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Yancy Gates: Bad decision, not bad guy

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Paul Dehner Jr.

CINCINNATI -- To the country, over the past 48 hours, Yancy Gates became more than a basketball player. He became a trending topic. He became a caricature of an unbelievable and incomprehensible video clip pumped into the front seat of pop culture.

Let the judging begin.

Gates was cast as a villain. A punk. A thug.

And without doubt, for those disgraceful minutes, he was all of those.

On Monday, Gates accepted a new characterization. Sitting in front of the bright lights of the nation, he was a human.

Midway through a press conference where four suspended Bearcats apologized, Gates described his emotions after 48 hours of being judged. Then he let those emotions out.

"I'll do whatever," Gates said, discussing how he'll repair his image. "It doesn't matter, just whatever because I'm just not that type of person. A lot of people have been calling me a thug or a gangster..."

Gates stopped there. The 6-foot-9, 260-pound larger than life face of Bearcats basketball broke down with the innocence of a child. Eventually the tears were so visible and unstoppable, he pulled his shirt over his head.

For anybody seeking genuine remorse, nothing could be more genuine. Nothing more raw.

"I am homegrown, I am from here," he said. "A lot of people expect me to not only represent the University of Cincinnati but everybody; my family, kids back in Madisonville running around, from downtown. Everywhere I go a lot of the kids look at me and say, 'Look, there goes Yancy Gates.' The actions that I displayed are not what I am about, it is not what the University of Cincinnati is about and it is not what my family is about. It has been a hard couple of days dealing with it."

Saying the right things and succumbing to emotions doesn't excuse Gates' behavior. It doesn't even mean those casting harsh judgment upon him are wrong. No, only continued good behavior over a long period of time can establish that.

Therein lies the twist with Gates. He's grown up in the public eye and been viewed through a microscope the size of I-275. Every growing pain, disappointing effort or average season fueled the fire of public opinion. While many moments would be characterized as frustrating, none have been malicious.

At least, none until Saturday.

"My actions were not what I am about as a person," Gates said.

As AD Whit Babcock searched for the finish line of the suspension decision with no course map to guide, he spoke with the Big East's director of officials. Among many suggestions given, it was mentioned that none of his officials have ever experienced an issue with Gates.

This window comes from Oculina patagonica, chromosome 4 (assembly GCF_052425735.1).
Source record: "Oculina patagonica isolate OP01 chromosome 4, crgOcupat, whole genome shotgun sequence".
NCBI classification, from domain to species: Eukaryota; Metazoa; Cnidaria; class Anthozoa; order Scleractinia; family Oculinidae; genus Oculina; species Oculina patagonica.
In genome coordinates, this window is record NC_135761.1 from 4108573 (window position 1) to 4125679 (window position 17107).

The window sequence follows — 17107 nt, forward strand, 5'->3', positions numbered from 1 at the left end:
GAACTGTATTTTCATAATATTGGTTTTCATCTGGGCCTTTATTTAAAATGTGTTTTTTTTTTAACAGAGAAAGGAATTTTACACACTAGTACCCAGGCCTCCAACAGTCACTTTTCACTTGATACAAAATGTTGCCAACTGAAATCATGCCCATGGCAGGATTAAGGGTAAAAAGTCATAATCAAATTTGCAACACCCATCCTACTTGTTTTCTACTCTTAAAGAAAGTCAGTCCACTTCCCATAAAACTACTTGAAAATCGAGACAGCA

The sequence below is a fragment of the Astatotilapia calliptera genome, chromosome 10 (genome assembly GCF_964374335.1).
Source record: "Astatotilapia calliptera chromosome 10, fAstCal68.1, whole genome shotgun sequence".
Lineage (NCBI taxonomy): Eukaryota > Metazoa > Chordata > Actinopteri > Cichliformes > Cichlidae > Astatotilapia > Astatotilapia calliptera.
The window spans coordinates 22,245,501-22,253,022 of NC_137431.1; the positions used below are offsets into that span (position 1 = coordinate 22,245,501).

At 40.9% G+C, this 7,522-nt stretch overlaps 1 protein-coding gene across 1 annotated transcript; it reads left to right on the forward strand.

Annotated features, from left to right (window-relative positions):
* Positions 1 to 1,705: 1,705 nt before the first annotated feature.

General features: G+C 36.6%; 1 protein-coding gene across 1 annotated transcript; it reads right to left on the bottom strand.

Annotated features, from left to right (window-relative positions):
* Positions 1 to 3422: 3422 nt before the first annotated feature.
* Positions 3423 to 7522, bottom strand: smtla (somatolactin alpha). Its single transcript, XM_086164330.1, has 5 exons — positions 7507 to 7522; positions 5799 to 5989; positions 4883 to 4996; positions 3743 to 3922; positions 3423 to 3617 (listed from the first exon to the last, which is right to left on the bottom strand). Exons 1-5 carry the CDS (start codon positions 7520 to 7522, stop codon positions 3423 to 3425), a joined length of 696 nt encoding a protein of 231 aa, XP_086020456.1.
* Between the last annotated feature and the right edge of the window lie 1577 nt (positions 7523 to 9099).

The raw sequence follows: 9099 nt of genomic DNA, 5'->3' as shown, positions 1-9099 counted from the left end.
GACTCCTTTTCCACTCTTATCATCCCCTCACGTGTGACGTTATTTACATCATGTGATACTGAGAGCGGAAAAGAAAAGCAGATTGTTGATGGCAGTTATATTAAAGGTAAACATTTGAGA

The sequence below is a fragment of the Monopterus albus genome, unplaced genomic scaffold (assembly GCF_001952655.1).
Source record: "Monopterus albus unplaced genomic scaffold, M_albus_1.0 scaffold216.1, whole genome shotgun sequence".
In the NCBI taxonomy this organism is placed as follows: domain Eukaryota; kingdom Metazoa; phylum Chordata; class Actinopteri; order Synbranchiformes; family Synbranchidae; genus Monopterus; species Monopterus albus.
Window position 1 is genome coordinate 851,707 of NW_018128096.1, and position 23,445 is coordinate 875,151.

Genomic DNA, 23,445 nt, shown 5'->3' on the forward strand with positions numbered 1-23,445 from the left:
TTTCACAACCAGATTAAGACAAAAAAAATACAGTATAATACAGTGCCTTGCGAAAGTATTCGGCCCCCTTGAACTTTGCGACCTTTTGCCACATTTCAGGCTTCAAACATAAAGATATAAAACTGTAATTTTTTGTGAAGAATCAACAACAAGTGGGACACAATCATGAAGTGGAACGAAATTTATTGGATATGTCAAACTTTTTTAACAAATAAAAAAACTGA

He owns no record of anything vaguely resembling the violence witnessed Saturday.

For now, for everyone in America taking the opportunity to sit in a national columnist chair, high above those personally familiar with Gates, the broad brush paints over Gates' character rather than his moment of deplorable decision-making.

Expel him, they say. Kick him to the curb. The names follow: Villain, punk, thug.

The video proves them right. The long-term case study does not.

For one day, he deserved those monikers, but that doesn't make him a violent, malicious man who must be derailed to save himself as some would judge -- one who is not worth the opportunity to be given a second chance.

Those begging for more never made poor choices by gut reaction, right? 

Gates made a set of egregious decisions and received punishment for it. Was it fair? Was it soft? Maybe, maybe not. Would four more games make the masses satisfied? Eight? Twenty?

No magic number will make those punches disappear. No amount of losses will erase the embarrassment endured by himself and the university.

But to take one bad snapshot -- no matter how ugly -- and smash the camera, seems unfair. He deserves an opportunity for redemption.

Were his decisions that much worse than the numerous players involved that threw punches which didn't connect? You better believe all of the 5-10 players who threw punches were gunning for the same result.

Hence why Cheikh Mbodj and Octavius Ellis join Gates for the same time on the sidelines. And why Dezmine Wells and Landen Amos will miss four games.

All of these are deserved and leave a massive black eye on the city, schools and individuals.

For Gates, December 10, 2011 will follow the rest of his life. As will the judgments. The names.

In case anybody locked to the hundreds of ESPN replays were still paying attention Monday, Gates began the process of changing the conversation from villain, punk and thug to father, son and human.

He may have put forth two minutes of awful decisions to place his basketball privilege in question, but years of evidence to prove he deserves a second chance.

"When you do something and you're a public figure, you're going to hear about it - period," Cronin said. "What I talk to my players about all the time is we're not going to let other people define who we are. One incident, although a horrible incident for a lot of people involved, we won't let that define us. Certain people are always going to point to him; he's never going to be able to control that. But he can control the kind of person he is, the kind of husband he becomes some day, and the kind of father that he already is."

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1 Comment

Best story I've read about Yancy Gates since the brawl. One national basketball commentator, who wanted to see him suspended for a year, passed judgment on Yancy as a "gangsta", confusing his action with Holloway's post-game statement.